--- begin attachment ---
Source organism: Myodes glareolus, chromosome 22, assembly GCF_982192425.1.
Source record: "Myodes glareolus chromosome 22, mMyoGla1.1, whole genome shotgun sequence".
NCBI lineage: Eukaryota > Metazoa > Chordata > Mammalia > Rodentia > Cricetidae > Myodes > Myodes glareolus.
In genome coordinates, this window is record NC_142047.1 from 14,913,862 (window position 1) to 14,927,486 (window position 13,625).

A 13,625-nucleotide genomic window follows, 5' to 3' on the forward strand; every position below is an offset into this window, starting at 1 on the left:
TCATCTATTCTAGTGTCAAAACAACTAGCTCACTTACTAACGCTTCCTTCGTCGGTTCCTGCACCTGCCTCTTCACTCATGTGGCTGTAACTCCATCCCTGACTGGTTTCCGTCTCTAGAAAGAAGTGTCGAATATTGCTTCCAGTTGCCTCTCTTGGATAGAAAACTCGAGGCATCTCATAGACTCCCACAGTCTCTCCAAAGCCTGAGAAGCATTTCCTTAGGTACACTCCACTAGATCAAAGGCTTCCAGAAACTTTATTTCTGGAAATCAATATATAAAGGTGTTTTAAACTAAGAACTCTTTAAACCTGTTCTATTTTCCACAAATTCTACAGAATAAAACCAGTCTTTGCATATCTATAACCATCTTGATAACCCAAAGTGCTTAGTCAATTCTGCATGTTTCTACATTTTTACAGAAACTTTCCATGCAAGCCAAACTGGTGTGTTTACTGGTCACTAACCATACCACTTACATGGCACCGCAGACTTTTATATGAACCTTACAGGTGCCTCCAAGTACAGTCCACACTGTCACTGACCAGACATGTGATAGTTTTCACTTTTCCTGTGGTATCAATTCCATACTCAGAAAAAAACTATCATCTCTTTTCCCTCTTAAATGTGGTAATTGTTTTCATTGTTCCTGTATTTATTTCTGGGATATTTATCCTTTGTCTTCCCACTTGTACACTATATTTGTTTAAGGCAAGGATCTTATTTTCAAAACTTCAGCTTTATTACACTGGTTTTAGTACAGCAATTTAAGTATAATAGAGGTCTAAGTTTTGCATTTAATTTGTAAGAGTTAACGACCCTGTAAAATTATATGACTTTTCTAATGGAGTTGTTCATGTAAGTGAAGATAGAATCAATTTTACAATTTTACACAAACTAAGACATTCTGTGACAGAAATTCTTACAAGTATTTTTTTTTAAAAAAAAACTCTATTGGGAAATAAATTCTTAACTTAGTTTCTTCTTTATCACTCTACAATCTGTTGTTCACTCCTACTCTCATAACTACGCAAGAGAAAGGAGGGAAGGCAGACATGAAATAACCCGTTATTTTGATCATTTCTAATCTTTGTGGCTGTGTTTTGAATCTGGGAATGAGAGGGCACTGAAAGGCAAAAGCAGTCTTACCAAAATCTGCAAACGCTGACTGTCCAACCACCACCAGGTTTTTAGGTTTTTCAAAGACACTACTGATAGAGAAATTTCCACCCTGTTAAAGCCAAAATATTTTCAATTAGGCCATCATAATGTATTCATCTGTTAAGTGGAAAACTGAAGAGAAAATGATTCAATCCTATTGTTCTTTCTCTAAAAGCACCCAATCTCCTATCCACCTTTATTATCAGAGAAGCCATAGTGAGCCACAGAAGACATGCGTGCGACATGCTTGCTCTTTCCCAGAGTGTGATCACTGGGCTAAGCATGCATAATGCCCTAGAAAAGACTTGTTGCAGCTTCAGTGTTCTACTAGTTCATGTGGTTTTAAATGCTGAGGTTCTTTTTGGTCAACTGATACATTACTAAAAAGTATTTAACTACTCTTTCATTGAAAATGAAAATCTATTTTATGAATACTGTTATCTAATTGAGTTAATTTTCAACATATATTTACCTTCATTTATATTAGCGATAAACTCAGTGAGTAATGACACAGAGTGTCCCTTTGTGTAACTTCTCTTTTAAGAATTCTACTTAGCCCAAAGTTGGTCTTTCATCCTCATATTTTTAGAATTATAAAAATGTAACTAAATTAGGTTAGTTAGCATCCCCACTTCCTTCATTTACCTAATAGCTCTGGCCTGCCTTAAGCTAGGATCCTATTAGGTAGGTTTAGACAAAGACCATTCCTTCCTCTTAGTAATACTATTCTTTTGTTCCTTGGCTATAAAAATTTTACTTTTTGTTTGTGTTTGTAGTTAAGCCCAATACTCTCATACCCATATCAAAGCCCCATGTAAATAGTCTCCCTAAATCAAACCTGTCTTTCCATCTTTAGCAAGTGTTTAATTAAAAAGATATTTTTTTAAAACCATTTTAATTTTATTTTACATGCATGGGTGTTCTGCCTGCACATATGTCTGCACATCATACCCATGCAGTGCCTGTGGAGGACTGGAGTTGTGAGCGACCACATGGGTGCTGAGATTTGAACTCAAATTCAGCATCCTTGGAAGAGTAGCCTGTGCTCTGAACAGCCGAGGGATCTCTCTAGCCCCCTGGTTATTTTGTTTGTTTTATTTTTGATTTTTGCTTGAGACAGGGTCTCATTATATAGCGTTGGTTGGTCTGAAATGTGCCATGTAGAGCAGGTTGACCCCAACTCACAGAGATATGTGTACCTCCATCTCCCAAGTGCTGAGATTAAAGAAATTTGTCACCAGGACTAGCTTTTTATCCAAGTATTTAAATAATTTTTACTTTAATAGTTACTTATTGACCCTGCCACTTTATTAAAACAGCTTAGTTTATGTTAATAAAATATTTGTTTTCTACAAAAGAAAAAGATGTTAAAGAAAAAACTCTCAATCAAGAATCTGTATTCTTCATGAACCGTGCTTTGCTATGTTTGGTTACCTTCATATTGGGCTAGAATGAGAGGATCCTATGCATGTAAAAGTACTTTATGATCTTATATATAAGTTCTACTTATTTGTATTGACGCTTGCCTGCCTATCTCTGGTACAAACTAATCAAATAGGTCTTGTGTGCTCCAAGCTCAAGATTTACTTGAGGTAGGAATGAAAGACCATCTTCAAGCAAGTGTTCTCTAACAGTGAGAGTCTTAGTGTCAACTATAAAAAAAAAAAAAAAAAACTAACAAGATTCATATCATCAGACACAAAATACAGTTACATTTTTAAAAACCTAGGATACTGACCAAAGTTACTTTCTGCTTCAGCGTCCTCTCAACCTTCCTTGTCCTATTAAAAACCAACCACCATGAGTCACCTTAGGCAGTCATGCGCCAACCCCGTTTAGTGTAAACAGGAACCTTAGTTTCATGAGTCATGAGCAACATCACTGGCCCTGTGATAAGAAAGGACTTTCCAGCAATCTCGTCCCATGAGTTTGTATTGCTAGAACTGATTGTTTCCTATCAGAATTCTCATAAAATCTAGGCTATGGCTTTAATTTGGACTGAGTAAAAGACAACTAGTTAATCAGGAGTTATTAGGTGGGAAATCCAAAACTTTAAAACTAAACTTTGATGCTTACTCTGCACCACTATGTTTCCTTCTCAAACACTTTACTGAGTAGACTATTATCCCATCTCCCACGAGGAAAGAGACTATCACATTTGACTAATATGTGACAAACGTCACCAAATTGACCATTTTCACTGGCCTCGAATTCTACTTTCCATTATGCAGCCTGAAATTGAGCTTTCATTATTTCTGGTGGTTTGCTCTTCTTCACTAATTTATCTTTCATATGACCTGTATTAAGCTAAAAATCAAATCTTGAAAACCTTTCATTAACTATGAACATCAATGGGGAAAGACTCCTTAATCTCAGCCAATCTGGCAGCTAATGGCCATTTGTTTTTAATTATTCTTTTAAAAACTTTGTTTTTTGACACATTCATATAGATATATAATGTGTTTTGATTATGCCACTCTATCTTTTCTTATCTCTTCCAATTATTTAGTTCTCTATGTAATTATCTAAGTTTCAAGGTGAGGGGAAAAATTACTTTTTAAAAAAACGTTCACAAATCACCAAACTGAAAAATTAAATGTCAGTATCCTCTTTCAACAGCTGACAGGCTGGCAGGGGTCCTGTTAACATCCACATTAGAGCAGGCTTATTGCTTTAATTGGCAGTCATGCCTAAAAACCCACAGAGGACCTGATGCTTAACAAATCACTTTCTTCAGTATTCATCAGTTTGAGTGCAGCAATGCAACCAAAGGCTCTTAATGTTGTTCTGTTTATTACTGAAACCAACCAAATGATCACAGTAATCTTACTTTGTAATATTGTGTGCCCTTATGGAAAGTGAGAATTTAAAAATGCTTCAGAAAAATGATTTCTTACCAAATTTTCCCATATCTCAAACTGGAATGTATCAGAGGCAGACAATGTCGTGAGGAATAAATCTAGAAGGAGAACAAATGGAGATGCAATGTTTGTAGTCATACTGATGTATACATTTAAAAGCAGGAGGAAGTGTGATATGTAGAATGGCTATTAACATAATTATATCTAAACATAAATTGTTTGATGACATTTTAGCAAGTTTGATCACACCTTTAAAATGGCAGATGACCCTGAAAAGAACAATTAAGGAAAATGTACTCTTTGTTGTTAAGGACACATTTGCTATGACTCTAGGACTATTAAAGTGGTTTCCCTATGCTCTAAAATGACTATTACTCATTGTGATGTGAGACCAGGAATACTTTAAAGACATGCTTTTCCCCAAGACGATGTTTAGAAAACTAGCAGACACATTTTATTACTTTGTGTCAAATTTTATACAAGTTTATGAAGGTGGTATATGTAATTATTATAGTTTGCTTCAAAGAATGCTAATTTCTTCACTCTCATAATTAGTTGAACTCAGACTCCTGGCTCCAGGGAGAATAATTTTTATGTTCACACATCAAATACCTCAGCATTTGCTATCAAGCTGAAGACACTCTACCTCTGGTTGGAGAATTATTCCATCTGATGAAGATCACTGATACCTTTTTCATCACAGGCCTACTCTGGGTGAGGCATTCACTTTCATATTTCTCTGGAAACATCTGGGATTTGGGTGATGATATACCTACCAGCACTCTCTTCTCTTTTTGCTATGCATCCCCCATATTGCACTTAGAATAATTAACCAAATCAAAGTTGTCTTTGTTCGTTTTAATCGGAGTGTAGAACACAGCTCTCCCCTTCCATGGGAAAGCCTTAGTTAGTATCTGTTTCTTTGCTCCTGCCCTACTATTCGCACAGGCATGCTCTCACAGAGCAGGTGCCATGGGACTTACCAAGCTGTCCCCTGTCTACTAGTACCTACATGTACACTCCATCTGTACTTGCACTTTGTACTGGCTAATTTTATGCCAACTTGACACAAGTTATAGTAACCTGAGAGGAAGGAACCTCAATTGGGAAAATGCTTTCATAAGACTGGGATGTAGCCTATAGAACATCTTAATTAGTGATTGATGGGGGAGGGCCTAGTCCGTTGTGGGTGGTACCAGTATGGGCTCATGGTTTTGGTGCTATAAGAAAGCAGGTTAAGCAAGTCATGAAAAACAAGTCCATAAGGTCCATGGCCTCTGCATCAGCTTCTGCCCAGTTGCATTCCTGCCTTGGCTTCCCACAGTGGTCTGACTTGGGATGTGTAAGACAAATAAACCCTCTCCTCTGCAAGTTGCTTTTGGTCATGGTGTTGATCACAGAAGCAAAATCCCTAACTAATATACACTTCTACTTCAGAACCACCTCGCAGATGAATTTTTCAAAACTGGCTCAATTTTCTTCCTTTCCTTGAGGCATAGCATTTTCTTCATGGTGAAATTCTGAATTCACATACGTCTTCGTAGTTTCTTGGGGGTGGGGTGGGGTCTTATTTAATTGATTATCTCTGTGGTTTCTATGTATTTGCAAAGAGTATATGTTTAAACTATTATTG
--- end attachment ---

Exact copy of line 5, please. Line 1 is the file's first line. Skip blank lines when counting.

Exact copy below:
A 13,625-nucleotide genomic window follows, 5' to 3' on the forward strand; every position below is an offset into this window, starting at 1 on the left: